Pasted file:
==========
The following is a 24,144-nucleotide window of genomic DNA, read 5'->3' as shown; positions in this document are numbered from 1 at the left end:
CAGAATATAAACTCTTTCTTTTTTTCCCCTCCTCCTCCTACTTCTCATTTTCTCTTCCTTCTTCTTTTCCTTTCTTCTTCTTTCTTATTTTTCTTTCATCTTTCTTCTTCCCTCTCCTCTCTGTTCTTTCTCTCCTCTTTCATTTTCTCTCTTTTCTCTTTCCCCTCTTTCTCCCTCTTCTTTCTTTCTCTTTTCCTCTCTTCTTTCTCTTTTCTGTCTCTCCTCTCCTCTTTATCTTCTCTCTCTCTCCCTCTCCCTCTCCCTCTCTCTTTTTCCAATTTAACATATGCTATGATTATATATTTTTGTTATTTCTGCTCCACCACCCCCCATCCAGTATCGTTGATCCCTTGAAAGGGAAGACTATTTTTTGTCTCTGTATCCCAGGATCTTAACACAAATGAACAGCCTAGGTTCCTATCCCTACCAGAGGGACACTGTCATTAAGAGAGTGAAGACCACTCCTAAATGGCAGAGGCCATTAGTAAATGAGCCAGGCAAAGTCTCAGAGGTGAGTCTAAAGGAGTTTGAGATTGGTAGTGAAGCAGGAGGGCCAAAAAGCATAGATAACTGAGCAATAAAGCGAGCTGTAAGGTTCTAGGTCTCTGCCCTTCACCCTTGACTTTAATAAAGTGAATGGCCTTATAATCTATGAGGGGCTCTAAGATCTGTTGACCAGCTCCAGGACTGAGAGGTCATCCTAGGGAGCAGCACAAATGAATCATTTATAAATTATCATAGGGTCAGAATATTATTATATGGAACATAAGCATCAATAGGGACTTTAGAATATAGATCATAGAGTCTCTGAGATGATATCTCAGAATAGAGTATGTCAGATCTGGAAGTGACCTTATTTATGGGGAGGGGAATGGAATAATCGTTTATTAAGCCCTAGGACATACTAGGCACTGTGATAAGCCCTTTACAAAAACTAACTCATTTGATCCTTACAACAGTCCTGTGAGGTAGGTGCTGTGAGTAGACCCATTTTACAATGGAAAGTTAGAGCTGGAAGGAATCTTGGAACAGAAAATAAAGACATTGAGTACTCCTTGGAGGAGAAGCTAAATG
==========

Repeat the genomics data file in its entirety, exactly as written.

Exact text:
The following is a 24,144-nucleotide window of genomic DNA, read 5'->3' as shown; positions in this document are numbered from 1 at the left end:
CAGAATATAAACTCTTTCTTTTTTTCCCCTCCTCCTCCTACTTCTCATTTTCTCTTCCTTCTTCTTTTCCTTTCTTCTTCTTTCTTATTTTTCTTTCATCTTTCTTCTTCCCTCTCCTCTCTGTTCTTTCTCTCCTCTTTCATTTTCTCTCTTTTCTCTTTCCCCTCTTTCTCCCTCTTCTTTCTTTCTCTTTTCCTCTCTTCTTTCTCTTTTCTGTCTCTCCTCTCCTCTTTATCTTCTCTCTCTCTCCCTCTCCCTCTCCCTCTCTCTTTTTCCAATTTAACATATGCTATGATTATATATTTTTGTTATTTCTGCTCCACCACCCCCCATCCAGTATCGTTGATCCCTTGAAAGGGAAGACTATTTTTTGTCTCTGTATCCCAGGATCTTAACACAAATGAACAGCCTAGGTTCCTATCCCTACCAGAGGGACACTGTCATTAAGAGAGTGAAGACCACTCCTAAATGGCAGAGGCCATTAGTAAATGAGCCAGGCAAAGTCTCAGAGGTGAGTCTAAAGGAGTTTGAGATTGGTAGTGAAGCAGGAGGGCCAAAAAGCATAGATAACTGAGCAATAAAGCGAGCTGTAAGGTTCTAGGTCTCTGCCCTTCACCCTTGACTTTAATAAAGTGAATGGCCTTATAATCTATGAGGGGCTCTAAGATCTGTTGACCAGCTCCAGGACTGAGAGGTCATCCTAGGGAGCAGCACAAATGAATCATTTATAAATTATCATAGGGTCAGAATATTATTATATGGAACATAAGCATCAATAGGGACTTTAGAATATAGATCATAGAGTCTCTGAGATGATATCTCAGAATAGAGTATGTCAGATCTGGAAGTGACCTTATTTATGGGGAGGGGAATGGAATAATCGTTTATTAAGCCCTAGGACATACTAGGCACTGTGATAAGCCCTTTACAAAAACTAACTCATTTGATCCTTACAACAGTCCTGTGAGGTAGGTGCTGTGAGTAGACCCATTTTACAATGGAAAGTTAGAGCTGGAAGGAATCTTGGAACAGAAAATAAAGACATTGAGTACTCCTTGGAGGAGAAGCTAAATG